BOSTON (CBS) – Demonstrators marched through Boston and gathered on the Common during the city’s annual Christmas Tree lighting Thursday night to protest the Eric Garner case.

Hundreds of protesters carrying signs and chanting “no justice no peace” stood just outside the partitions separating them from the audience at the ceremony.

On Wednesday, a New York City grand jury decided not to charge a white police officer who is seen on video putting Garner, who is black, in a choke hold that led to his death last summer.

WBZ-TV’s Jim Armstrong reports

Dozens of people were arrested in Boston November 25 during a protest of a Missouri grand jury’s decision not to indict a white Ferguson police officer who fatally shot an unarmed black teenager.

Boston Mayor Marty Walsh said “very respectful” protests in Boston followed the Ferguson decision and he was prepared for the demonstrations on Thursday.

“All I can control is the Boston Police Department. I’m working with my police department,” Walsh said. “We are doing all the things that we need to do to make sure that we’re sensitive to the needs of the community.”

Audience members at the tree lighting ceremony were upset with the protesters. “Go to the State House during the day, don’t do it while they’re lighting the tree. I see a million mothers with kids who said, ‘screw it. I’m leaving,'” Erin McDonough told WBZ-TV’s Katie Brace. She and her family left before the finale.

The protesters moved from the Common to the State House Thursday night. State Police say three people were arrested after the crowd rushed the gates at the State House.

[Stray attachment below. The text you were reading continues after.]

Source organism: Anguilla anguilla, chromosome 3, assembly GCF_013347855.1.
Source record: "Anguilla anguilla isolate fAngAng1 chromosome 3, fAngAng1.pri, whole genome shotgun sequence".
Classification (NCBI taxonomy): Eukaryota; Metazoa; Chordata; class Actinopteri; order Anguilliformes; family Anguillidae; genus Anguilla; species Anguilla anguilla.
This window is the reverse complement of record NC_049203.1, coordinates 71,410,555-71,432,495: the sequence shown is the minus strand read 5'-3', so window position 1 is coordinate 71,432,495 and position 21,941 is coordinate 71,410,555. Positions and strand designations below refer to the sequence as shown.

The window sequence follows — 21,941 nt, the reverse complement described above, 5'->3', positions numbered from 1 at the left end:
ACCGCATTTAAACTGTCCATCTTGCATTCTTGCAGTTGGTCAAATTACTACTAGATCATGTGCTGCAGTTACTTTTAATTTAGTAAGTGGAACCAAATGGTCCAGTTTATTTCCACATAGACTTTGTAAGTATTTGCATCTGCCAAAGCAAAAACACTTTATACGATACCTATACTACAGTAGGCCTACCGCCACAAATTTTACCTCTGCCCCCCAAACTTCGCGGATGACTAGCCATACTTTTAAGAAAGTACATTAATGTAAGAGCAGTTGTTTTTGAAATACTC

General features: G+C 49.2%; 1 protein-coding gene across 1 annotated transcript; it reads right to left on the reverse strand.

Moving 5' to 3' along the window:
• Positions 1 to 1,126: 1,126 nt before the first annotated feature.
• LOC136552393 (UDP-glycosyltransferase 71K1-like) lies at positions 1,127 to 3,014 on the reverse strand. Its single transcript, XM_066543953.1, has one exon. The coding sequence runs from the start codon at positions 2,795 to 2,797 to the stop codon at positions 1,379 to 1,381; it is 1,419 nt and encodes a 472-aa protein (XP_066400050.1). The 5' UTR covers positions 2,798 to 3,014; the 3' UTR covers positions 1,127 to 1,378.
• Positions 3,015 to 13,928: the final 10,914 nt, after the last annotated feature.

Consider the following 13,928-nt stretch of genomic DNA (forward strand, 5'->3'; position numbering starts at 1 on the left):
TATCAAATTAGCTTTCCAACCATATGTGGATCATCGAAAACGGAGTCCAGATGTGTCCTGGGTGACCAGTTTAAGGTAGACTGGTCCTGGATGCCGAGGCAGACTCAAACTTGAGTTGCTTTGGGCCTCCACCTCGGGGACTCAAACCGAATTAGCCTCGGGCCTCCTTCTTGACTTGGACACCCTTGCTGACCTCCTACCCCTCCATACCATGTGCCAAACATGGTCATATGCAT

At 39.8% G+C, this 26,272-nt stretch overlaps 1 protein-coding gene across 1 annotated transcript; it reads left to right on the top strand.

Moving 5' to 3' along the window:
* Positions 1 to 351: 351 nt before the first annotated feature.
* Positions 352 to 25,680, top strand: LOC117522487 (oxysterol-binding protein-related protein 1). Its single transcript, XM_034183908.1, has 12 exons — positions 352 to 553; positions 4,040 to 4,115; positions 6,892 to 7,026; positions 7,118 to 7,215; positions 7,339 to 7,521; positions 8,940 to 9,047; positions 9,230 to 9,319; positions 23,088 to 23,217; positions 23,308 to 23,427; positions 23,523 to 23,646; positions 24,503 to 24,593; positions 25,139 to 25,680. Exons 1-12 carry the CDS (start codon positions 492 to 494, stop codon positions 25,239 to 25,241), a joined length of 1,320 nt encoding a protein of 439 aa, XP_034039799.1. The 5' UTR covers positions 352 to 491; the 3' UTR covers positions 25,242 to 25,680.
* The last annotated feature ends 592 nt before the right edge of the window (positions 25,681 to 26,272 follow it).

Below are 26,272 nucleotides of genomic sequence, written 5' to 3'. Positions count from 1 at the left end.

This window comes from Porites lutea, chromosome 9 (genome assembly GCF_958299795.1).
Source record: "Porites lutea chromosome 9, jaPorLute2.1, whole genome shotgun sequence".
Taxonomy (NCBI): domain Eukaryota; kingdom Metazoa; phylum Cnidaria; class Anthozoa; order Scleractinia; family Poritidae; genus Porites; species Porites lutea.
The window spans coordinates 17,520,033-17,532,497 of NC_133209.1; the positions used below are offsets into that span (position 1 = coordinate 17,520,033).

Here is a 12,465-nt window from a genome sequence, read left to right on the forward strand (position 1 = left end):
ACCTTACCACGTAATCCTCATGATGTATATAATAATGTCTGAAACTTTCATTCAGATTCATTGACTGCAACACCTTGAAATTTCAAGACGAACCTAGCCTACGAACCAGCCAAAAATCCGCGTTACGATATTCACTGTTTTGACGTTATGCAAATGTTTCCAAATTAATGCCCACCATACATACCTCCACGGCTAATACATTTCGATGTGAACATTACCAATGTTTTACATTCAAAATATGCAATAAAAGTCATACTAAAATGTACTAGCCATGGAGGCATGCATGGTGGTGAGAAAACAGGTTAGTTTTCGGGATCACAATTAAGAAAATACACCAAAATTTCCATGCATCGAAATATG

The crowd then began to march towards City Hall and staged a “die-in” on Bowdoin Street.

From there, the protesters moved towards the North End and Charlestown. Along the route, police blocked access to I-93 north and south and the Mass. Pike.

For a short time, another group of protesters managed to get onto the Mass. Pike near Exit 24. State Police say they arrested one protester who blocked traffic at that location.

Everyone who was arrested was charged with disorderly conduct and/or resisting arrest.

State Police Col. Timothy Alben commended troopers and officers for their professionalism and restraint shown during the protests.

“On the whole, protesters behaved appropriately, except for those few who became disorderly and those who walked onto one of our highways — an unacceptable and dangerous action that will always be met with a swift police response, as it was tonight,” Col. Alben said.

Boston Police did not release any information about arrests they made Thursday night.

WBZ-TV’s Jim Smith reports

On Thursday afternoon over 100 Emerson College students staged a walkout and marched around the city in protest of the Ferguson and Staten Island grand jury decisions.

The protest marched through the streets near Boston Common and continued to the State House, onto Newbury Street and other locations.

Protesters gathered outside the State House. (Bernice Corpuz/WBZ)

Protesters gathered outside the State House. (Bernice Corpuz/WBZ)

Boston Police Commissioner William Evans said Thursday there would be extra police officers at the tree lighting ceremony as a precaution.

“I know people are upset, but all I ask is that they respect people’s property and nobody gets hurt,” Evans told WBZ NewsRadio 1030.

On Thursday afternoon Evans also joined WBZ-TV’s Jon Keller, and said he planned to work with protesters to keep the atmosphere peaceful.

“If it turns out they want to shut down streets I’d like to at least warn the motorists of the city if they’re traveling on a night like tonight, expect some delays,” said Evans.

“We’re going to try to do our best to accommodate the protest and keep everyone safe and that’s both those who are out walking and those in their motor vehicles.”

Nearly 7,000 people claimed they would attend the protest on the #EnoughIsEnough Facebook page.

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